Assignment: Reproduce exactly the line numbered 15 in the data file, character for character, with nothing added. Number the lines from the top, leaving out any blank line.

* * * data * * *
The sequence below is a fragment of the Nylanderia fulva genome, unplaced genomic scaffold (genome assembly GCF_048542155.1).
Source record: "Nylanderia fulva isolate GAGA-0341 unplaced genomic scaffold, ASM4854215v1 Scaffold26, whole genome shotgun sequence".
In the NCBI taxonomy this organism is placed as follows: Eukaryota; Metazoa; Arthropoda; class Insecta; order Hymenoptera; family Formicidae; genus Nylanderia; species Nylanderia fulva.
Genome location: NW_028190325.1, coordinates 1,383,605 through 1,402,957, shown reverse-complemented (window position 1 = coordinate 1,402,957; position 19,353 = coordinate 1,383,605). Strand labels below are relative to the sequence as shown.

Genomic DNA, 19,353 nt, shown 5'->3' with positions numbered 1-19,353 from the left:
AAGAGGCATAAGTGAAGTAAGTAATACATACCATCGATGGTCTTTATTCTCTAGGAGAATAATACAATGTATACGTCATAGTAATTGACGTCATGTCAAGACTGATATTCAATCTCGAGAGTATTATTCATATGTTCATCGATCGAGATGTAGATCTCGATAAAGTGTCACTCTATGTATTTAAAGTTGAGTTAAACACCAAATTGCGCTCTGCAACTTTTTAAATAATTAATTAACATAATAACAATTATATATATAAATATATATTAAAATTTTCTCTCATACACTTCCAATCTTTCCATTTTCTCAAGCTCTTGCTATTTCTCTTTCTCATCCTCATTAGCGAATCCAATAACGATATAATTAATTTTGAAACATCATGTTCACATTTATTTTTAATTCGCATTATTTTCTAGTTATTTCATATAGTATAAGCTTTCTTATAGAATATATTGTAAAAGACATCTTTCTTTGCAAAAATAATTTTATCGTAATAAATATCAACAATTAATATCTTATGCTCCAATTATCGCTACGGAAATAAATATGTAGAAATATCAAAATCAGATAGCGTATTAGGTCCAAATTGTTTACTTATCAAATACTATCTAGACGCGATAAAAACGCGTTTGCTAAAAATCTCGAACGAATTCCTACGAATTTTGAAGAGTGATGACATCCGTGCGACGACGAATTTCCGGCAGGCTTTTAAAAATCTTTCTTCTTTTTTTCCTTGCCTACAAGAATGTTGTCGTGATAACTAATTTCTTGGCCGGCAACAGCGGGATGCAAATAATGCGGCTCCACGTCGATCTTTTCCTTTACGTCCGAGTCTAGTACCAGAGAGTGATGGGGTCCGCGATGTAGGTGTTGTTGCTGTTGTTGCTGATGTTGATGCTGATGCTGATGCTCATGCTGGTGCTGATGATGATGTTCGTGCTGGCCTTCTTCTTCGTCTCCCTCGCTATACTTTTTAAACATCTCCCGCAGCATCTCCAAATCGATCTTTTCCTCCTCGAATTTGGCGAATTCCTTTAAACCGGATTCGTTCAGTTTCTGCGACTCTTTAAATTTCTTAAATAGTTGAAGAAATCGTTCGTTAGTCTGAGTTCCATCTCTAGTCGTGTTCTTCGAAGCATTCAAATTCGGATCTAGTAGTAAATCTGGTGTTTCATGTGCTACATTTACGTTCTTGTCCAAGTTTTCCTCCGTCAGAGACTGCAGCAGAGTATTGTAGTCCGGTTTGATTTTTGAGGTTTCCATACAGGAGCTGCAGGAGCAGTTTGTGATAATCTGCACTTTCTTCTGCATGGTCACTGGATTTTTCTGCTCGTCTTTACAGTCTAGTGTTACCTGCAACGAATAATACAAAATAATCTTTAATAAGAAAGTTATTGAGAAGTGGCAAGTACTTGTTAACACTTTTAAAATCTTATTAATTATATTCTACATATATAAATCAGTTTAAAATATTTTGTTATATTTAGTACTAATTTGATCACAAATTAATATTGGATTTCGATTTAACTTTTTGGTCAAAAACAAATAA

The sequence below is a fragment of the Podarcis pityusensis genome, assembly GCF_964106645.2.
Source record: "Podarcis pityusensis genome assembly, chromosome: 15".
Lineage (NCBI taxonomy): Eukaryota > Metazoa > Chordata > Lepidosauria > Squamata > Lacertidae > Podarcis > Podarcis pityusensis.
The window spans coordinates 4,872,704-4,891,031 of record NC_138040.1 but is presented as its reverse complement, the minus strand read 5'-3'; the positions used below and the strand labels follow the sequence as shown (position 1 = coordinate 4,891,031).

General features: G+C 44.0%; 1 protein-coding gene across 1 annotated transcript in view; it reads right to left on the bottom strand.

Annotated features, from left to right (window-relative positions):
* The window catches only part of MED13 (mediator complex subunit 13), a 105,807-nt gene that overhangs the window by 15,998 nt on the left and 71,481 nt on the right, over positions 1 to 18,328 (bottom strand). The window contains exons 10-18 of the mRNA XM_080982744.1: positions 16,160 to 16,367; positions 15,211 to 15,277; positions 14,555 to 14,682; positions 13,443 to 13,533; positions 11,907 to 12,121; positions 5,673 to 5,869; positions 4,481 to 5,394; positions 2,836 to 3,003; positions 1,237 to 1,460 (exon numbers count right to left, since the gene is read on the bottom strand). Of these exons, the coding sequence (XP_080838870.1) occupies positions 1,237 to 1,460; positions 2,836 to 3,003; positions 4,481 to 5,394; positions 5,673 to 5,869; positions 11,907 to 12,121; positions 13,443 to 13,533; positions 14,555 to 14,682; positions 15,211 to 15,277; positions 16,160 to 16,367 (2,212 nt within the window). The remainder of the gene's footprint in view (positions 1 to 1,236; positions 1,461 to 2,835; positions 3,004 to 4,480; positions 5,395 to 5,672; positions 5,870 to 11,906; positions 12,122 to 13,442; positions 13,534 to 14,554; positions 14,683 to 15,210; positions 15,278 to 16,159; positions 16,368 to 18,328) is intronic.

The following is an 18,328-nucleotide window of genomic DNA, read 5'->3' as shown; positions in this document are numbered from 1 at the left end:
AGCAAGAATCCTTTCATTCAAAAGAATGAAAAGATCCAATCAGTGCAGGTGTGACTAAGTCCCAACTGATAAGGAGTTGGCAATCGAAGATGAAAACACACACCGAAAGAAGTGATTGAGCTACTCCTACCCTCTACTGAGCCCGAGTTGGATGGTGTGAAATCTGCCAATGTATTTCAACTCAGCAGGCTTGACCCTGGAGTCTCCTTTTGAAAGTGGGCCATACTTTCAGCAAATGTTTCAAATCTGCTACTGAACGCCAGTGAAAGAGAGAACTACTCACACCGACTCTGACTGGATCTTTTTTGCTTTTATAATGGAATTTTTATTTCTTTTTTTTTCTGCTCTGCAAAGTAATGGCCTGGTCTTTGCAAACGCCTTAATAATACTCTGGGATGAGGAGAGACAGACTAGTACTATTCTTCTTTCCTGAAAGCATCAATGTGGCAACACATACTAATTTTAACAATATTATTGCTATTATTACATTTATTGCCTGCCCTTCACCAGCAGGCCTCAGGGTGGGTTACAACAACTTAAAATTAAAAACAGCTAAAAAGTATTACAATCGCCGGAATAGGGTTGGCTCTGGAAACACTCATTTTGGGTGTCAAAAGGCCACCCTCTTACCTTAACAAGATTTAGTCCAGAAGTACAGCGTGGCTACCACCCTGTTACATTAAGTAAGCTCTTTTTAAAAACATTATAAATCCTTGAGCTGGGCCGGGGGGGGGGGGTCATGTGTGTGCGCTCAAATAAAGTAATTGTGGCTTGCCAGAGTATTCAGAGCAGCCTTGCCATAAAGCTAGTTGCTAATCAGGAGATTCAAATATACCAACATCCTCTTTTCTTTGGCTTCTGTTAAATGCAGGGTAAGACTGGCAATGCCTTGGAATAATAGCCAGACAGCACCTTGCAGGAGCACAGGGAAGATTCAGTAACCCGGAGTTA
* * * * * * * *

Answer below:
AGCAAGAATCCTTTCATTCAAAAGAATGAAAAGATCCAATCAGTGCAGGTGTGACTAAGTCCCAACTGATAAGGAGTTGGCAATCGAAGATGAAAACACACACCGAAAGAAGTGATTGAGCTACTCCTACCCTCTACTGAGCCCGAGTTGGATGGTGTGAAATCTGCCAATGTATTTCAACTCAGCAGGCTTGACCCTGGAGTCTCCTTTTGAAAGTGGGCCATACTTTCAGCAAATGTTTCAAATCTGCTACTGAACGCCAGTGAAAGAGAGAACTACTCACACCGACTCTGACTGGATCTTTTTTGCTTTTATAATGGAATTTTTATTTCTTTTTTTTTCTGCTCTGCAAAGTAATGGCCTGGTCTTTGCAAACGCCTTAATAATACTCTGGGATGAGGAGAGACAGACTAGTACTATTCTTCTTTCCTGAAAGCATCAATGTGGCAACACATACTAATTTTAACAATATTATTGCTATTATTACATTTATTGCCTGCCCTTCACCAGCAGGCCTCAGGGTGGGTTACAACAACTTAAAATTAAAAACAGCTAAAAAGTATTACAATCGCCGGAATAGGGTTGGCTCTGGAAACACTCATTTTGGGTGTCAAAAGGCCACCCTCTTACCTTAACAAGATTTAGTCCAGAAGTACAGCGTGGCTACCACCCTGTTACATTAAGTAAGCTCTTTTTAAAAACATTATAAATCCTTGAGCTGGGCCGGGGGGGGGGGGTCATGTGTGTGCGCTCAAATAAAGTAATTGTGGCTTGCCAGAGTATTCAGAGCAGCCTTGCCATAAAGCTAGTTGCTAATCAGGAGATTCAAATATACCAACATCCTCTTTTCTTTGGCTTCTGTTAAATGCAGGGTAAGACTGGCAATGCCTTGGAATAATAGCCAGACAGCACCTTGCAGGAGCACAGGGAAGATTCAGTAACCCGGAGTTA